The momentum from Horus Rising carried me through the first third of Graham McNeill’s False Gods. The novel hits the ground running, jumping immediately into another unheard-of risk to the burgeoning Imperium of Man – rebellion. One of the planetary governors left by Horus, Eugan Temba, has betrayed him, falling under the sway of the tribes that live on the moon of Davin. McNeill wastes no time dropping the Sons of Horus on Davin’s Moon, where they confront forces of Chaos for the first time – undead corpses animated by Temba. Their voice communications are haunted by another voice, but in a cute twist, this is an actual transmission – from Temba’s crashed flagship.
The Luna Wolves fight their way to the ship, and Horus elects to enter the ship himself, while half the Sons of Horus wait outside to hold off the undead horde. While the combat sequences against the undead are well-written, it often feels like busy work, as the real task is taking place inside the ship.
Horus confronts Temba and takes a mortal wound – from a xeno weapon that’s theft had been the impetus for the war in Horus Rising. This is, by my reckoning at least, the first chapter where Horus has been the narrator. I’m torn – on the one hand, it was interesting to see McNeil try to envision the thoughts of a primarch, and Horus most of all. On the other, it does remove a little of the mystery about him. No longer is he a figure from afar because we’ve seen things directly from his point of view. The weapon was stolen by Erebus, a Word Bearer Marine who has been slinking around for several chapters being generally noxious and placed in the hands of the mutated Temba.
Horus Rising was so compelling for me, as someone who already knows the outcome of events, but here it feels limiting. I would much prefer to be ignorant as to the ultimate fate of Horus – but, knowing what I know, it’s obvious that he survives. The middle part of the book is devoted to Horus’ recovery. The Lodge elects to send him to a temple to be healed by occult magic, without input from Loken or Torgaddon. I liked McNeill’s Torgaddon more than Abnett’s – it might just be because of how the plot has progressed, but he was trying less constantly to be funny and, thus, became more of a well-rounded character. We get more characterisation of Abaddon as well, the oldest member of the Mournival, Horus’ informal advisory council. Here, the cracks in the Imperium are played out on a small scale, and by midway through False Gods, the Mournival is fractured, possibly beyond any hope of repair.
There’s an extended sequence of Horus in what at first seems like a dream, but we later learn is a vision of the future. Erebus has also been inserted into the dream and disguised as one of Horus’ old comrades, shows him the future of the Imperium. They visit a shrine-world, showing the worship of the Emperor – but not Horus. They then visit the Emperor’s secret laboratory under the Himalayas where the primarchs themselves were built.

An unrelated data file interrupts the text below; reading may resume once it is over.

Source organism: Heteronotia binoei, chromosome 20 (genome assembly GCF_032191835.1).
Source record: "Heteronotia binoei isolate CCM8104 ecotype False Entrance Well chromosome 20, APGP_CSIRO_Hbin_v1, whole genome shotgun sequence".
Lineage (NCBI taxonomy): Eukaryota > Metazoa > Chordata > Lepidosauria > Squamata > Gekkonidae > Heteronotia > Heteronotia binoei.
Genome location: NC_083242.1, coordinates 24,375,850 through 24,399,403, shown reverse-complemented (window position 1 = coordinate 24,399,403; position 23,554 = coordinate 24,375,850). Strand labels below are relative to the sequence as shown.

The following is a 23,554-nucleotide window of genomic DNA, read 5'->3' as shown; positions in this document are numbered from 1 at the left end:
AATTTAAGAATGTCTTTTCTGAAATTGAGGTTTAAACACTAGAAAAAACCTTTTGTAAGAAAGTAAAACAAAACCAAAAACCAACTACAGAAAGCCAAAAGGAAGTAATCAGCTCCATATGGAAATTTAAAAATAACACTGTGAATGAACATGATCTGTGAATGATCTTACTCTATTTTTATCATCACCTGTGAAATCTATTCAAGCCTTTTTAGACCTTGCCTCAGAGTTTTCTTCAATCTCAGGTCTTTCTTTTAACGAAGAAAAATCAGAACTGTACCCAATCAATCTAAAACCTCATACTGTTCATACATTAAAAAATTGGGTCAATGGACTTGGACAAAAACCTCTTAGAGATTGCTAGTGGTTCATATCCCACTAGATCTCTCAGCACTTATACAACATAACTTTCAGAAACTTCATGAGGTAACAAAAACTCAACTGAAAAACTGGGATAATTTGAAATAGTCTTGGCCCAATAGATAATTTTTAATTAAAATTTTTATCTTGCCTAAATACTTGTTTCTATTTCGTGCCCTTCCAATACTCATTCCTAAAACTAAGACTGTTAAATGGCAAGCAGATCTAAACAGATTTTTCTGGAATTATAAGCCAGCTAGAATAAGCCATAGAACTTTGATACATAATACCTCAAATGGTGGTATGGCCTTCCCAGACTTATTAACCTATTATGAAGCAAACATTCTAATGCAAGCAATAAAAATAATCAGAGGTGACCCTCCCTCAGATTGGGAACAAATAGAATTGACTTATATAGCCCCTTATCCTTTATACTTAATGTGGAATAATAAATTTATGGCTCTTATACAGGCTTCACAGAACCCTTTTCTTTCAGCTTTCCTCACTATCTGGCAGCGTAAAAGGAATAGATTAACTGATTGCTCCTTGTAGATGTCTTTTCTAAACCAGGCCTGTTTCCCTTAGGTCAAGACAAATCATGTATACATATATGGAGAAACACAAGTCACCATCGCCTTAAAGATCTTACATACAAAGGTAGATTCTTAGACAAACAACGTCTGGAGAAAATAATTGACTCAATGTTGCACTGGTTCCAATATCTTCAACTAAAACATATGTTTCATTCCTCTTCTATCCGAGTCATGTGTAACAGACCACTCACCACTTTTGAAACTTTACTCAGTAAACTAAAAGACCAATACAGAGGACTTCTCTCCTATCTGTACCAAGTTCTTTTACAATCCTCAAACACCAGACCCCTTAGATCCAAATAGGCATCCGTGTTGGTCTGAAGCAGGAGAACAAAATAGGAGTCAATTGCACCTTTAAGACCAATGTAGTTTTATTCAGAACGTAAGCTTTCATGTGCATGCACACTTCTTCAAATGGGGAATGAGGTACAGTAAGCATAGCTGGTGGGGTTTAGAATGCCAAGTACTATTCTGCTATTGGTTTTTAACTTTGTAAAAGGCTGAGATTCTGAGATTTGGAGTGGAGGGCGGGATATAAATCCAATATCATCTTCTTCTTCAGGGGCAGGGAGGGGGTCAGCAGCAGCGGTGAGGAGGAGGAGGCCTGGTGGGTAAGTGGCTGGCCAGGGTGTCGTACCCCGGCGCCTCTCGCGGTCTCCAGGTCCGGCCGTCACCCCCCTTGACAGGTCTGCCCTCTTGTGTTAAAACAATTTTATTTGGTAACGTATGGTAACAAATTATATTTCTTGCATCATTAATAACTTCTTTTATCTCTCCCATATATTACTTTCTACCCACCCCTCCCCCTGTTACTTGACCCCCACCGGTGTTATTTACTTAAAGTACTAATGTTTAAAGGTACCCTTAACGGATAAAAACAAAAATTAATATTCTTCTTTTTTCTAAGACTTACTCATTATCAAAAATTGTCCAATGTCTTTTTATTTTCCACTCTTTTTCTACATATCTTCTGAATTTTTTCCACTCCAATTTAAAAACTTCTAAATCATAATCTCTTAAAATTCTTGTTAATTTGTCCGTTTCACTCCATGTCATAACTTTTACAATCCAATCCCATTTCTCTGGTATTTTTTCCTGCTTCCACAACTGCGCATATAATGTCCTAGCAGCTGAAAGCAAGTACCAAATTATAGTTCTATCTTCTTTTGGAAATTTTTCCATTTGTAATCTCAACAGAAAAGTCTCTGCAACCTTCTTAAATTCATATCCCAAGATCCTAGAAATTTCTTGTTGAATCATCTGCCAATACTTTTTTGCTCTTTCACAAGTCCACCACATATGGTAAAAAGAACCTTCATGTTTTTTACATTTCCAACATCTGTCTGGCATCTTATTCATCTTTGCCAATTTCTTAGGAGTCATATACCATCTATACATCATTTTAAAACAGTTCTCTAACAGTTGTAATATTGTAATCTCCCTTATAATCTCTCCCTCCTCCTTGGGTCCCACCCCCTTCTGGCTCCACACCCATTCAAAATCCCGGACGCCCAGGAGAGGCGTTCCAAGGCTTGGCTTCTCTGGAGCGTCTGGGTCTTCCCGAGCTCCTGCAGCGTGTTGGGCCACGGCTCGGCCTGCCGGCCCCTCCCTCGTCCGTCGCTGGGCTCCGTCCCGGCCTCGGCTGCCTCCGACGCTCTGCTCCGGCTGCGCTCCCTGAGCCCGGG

While Horus’ horrified reactions to the future of the 40k-universe are amusing for veterans, I felt like I would have appreciated this extended sequence more if I knew nothing about 40,000. Horus’ decision to betray the Emperor is seen as a huge, momentous occasion – which it is, within the novel. But as a reader who’s already aware of it, too much time was devoted to the dream-sequence.
Much more interesting is the first manifestation, directly, of the Emperor’s divine will. A remembrancer named Euphrati Keeler encounters a Chaos beast that was accidentally summoned on board the flagship, and she directly channels the Emperor, banishing the beast into the Warp. The slow emergence and development of the Cult of the Emperor throughout the novel is a highlight; it delivers for old fans of 40k in a way the Horus storyline doesn’t. It doesn’t show what we know to happen – it shows what we don’t know, further building the foundations of the universe.
The book ends with Horus attacking another civilisation of mankind that bears a remarkable resemblance to the Imperium – because they have ancient manufacturing technology that Horus covets. Horus convenes his trusted advisors and announces his intentions to overthrow the Emperor.
I enjoyed False Gods, but in many ways, it suffers from the middle-novel syndrome that often captures trilogies. Threads of the plot are resolved, new threads are opened – but there’s not a huge sense of payoff at the end of it. Which is understandable – the best middle novels in trilogies are the ones that focus on building character and the world, spinning enough plates so that when the end-game comes, everything can harmonise properly. In that respect, False Gods succeeds. I only wish there’d been more worldbuilding beyond building towards Horus’ (for 40K readers, at least) inevitable betrayal.